Harris does imagine himself -- or at least the scientific community writ large -- to be capable of just such a feat. But his rather large book -- whose basic premise is that it is possible to derive a system of morality from an empirical investigation of nature and application of reason -- all hinges on a single un-reasoned-for, un-empirical assumption. At the root of Harris' system, the ground basis for it, is that the maximal flourishing and well-being of conscious creatures is desirable and should be pursued, and the the worst possible misery for conscious creatures is undesirable and should be avoided. This is somewhat uncontroversial, in itself, and isn't necessarily a problem provided that one is willing to admit that one is appealing to a principle outside of the bounds of reason or empiricism, to what Lewis refers to as the Tao. But it is precisely this that Harris can never admit, given his worldview as a materialist, and given that his entire project purports to be the unsullied deliverance of disinterested reason and empirical investigation.

At any rate, a systematic debunking of the naive positivism of Harris is beyond the realm of this post and superfluous. But the manner that Lewis lays bare the conceits of such men -- effortlessly navigating and giving felicitous expression to philosophical ideas about the nature of man -- is impressive. Harris is a potent example of such a man, but he's far from unique as such men are now everywhere occupying positions of influence and power. Lewis was perspicacious on this count.

It isn't the love of reason (to the extent that it's present), or the value of skepticism that Lewis is putting on trial, as he recognizes the great value of both. But Lewis knows that the achilles heal of the rigorous, thorough, devout skeptic is all too often, ironically, his insufficient skepticism:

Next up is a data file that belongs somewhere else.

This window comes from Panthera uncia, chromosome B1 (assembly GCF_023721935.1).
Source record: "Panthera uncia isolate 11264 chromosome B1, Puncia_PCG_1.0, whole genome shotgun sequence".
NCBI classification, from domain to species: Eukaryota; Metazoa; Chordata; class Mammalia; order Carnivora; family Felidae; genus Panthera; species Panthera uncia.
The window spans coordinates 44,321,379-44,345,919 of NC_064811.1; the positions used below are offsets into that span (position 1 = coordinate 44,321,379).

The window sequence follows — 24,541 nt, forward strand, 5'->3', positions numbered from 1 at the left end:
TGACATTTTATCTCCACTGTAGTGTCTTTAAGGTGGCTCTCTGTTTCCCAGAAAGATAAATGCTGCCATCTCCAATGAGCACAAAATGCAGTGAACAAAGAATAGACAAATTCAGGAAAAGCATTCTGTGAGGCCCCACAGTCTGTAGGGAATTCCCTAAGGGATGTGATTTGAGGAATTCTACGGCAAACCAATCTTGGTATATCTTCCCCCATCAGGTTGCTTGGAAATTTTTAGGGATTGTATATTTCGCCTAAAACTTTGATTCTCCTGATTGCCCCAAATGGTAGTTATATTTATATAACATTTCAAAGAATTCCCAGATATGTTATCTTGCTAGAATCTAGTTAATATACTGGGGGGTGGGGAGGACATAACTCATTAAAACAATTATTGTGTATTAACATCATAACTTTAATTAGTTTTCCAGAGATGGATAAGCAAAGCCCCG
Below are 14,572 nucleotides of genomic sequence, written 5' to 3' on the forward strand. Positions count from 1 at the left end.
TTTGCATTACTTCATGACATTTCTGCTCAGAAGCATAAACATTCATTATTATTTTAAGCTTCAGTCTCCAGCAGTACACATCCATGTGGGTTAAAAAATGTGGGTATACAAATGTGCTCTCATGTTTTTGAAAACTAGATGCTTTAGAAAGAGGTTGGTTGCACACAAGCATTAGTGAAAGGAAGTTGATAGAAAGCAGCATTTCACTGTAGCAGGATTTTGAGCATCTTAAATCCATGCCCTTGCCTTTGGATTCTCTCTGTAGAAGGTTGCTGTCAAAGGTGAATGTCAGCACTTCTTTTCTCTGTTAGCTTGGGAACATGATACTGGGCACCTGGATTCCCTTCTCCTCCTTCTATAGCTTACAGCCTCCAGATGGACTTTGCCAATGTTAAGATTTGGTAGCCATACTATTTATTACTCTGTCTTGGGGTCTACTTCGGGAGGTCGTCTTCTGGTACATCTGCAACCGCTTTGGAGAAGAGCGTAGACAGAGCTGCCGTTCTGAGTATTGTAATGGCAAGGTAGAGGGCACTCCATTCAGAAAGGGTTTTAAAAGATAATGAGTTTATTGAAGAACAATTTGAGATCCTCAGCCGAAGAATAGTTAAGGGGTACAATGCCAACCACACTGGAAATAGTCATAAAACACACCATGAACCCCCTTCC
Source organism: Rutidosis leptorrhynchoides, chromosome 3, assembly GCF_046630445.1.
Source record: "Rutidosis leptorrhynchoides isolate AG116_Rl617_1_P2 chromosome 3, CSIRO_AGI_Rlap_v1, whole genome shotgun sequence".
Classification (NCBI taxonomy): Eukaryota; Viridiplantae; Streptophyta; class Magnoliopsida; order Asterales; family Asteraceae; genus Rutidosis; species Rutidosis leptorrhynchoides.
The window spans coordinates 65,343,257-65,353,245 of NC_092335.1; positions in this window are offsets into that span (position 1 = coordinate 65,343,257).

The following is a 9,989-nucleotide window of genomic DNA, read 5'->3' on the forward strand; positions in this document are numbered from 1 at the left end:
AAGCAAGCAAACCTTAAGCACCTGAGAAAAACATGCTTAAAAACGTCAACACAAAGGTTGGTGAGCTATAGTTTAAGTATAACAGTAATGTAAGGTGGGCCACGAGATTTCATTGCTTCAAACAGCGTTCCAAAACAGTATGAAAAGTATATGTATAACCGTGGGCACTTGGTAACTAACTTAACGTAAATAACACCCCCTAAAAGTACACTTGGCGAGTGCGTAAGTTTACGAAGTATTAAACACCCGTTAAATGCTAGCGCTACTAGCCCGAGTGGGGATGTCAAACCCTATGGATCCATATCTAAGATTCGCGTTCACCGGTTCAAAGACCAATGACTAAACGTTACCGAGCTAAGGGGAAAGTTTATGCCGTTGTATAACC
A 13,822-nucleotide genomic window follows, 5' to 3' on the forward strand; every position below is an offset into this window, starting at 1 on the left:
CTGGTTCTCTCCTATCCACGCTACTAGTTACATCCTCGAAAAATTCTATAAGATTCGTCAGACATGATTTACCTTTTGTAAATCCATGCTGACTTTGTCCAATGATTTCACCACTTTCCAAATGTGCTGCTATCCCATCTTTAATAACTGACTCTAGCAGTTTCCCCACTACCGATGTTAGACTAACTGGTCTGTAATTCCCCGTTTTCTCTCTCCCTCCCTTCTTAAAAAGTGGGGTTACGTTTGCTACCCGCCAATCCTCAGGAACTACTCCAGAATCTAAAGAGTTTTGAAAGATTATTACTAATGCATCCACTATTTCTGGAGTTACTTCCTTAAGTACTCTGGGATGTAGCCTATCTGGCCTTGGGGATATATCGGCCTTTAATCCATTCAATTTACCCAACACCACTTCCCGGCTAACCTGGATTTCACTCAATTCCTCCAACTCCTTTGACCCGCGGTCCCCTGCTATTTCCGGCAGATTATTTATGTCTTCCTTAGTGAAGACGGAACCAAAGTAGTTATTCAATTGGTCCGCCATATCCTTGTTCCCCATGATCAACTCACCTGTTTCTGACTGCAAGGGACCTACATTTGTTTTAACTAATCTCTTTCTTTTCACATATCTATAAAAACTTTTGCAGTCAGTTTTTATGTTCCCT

Their scepticism about values is on the surface: it is for use on other people's values; about the values current in their own set they are not nearly sceptical enough. And this phenomenon is very usual. A great many of those who 'debunk' traditional or (as they would say) 'sentimental' values have in the background values of their own which they believe to be immune from the debunking process.
Harris and his ilk don't misstep by appealing to certain First Principles. Indeed, if they wish to reason about morality (or anything else) they can hardly do otherwise, as Lewis clearly sees. It is in denying that they are doing so that they err. But does Harris really believe that there is, or can be, such a thing as a neutral, or assumption-less ground for reason or morality? You would not think such a thing possible for an educated person, but I recently read Harris' short e-book Lying, and a passage in it seems to confirm just that:

Like many of Kant’s philosophical views, his position on lying [that it was wrong in all cases] was not so much argued for as presumed, like a religious precept.
Although this is a dubious reading of Kant, the salient point is that the very notion of First Principles appears to scandalize Harris. As if he had reasoned for his moral system at every juncture, all the way down, including at its starting point, rather than presuming that flourishing is desirable and misery is undesirable "like a religious precept." His skepticism is sufficient to question Kant and his First Principles, but apparently such skepticism is inapplicable to Sam Harris and his.